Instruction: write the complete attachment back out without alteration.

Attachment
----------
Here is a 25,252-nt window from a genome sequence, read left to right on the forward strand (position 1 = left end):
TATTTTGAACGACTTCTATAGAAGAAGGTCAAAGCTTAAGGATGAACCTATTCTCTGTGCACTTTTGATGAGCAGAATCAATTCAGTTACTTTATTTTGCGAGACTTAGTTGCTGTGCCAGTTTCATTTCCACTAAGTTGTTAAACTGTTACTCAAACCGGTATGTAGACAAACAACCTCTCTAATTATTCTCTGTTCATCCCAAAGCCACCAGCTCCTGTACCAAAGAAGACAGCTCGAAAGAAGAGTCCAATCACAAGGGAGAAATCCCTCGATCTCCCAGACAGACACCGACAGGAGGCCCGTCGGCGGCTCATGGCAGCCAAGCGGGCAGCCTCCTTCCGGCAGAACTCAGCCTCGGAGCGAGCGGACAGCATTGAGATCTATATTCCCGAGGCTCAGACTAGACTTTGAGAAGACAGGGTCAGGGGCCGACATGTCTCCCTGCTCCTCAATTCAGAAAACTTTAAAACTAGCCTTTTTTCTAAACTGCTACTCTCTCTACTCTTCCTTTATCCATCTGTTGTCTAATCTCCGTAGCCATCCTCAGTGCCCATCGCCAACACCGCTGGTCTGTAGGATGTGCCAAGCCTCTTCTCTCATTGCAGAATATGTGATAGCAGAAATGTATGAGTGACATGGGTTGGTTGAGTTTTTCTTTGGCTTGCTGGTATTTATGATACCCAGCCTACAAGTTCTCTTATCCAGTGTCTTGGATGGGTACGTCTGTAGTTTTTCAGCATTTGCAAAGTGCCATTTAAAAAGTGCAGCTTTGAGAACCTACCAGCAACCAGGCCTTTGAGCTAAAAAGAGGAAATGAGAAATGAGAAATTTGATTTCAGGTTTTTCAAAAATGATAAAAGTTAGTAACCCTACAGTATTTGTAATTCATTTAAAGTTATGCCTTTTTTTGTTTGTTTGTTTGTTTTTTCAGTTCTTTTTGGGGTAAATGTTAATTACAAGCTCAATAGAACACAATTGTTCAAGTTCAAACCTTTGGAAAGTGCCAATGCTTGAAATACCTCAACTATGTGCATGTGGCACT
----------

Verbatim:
Here is a 25,252-nt window from a genome sequence, read left to right on the forward strand (position 1 = left end):
TATTTTGAACGACTTCTATAGAAGAAGGTCAAAGCTTAAGGATGAACCTATTCTCTGTGCACTTTTGATGAGCAGAATCAATTCAGTTACTTTATTTTGCGAGACTTAGTTGCTGTGCCAGTTTCATTTCCACTAAGTTGTTAAACTGTTACTCAAACCGGTATGTAGACAAACAACCTCTCTAATTATTCTCTGTTCATCCCAAAGCCACCAGCTCCTGTACCAAAGAAGACAGCTCGAAAGAAGAGTCCAATCACAAGGGAGAAATCCCTCGATCTCCCAGACAGACACCGACAGGAGGCCCGTCGGCGGCTCATGGCAGCCAAGCGGGCAGCCTCCTTCCGGCAGAACTCAGCCTCGGAGCGAGCGGACAGCATTGAGATCTATATTCCCGAGGCTCAGACTAGACTTTGAGAAGACAGGGTCAGGGGCCGACATGTCTCCCTGCTCCTCAATTCAGAAAACTTTAAAACTAGCCTTTTTTCTAAACTGCTACTCTCTCTACTCTTCCTTTATCCATCTGTTGTCTAATCTCCGTAGCCATCCTCAGTGCCCATCGCCAACACCGCTGGTCTGTAGGATGTGCCAAGCCTCTTCTCTCATTGCAGAATATGTGATAGCAGAAATGTATGAGTGACATGGGTTGGTTGAGTTTTTCTTTGGCTTGCTGGTATTTATGATACCCAGCCTACAAGTTCTCTTATCCAGTGTCTTGGATGGGTACGTCTGTAGTTTTTCAGCATTTGCAAAGTGCCATTTAAAAAGTGCAGCTTTGAGAACCTACCAGCAACCAGGCCTTTGAGCTAAAAAGAGGAAATGAGAAATGAGAAATTTGATTTCAGGTTTTTCAAAAATGATAAAAGTTAGTAACCCTACAGTATTTGTAATTCATTTAAAGTTATGCCTTTTTTTGTTTGTTTGTTTGTTTTTTCAGTTCTTTTTGGGGTAAATGTTAATTACAAGCTCAATAGAACACAATTGTTCAAGTTCAAACCTTTGGAAAGTGCCAATGCTTGAAATACCTCAACTATGTGCATGTGGCACT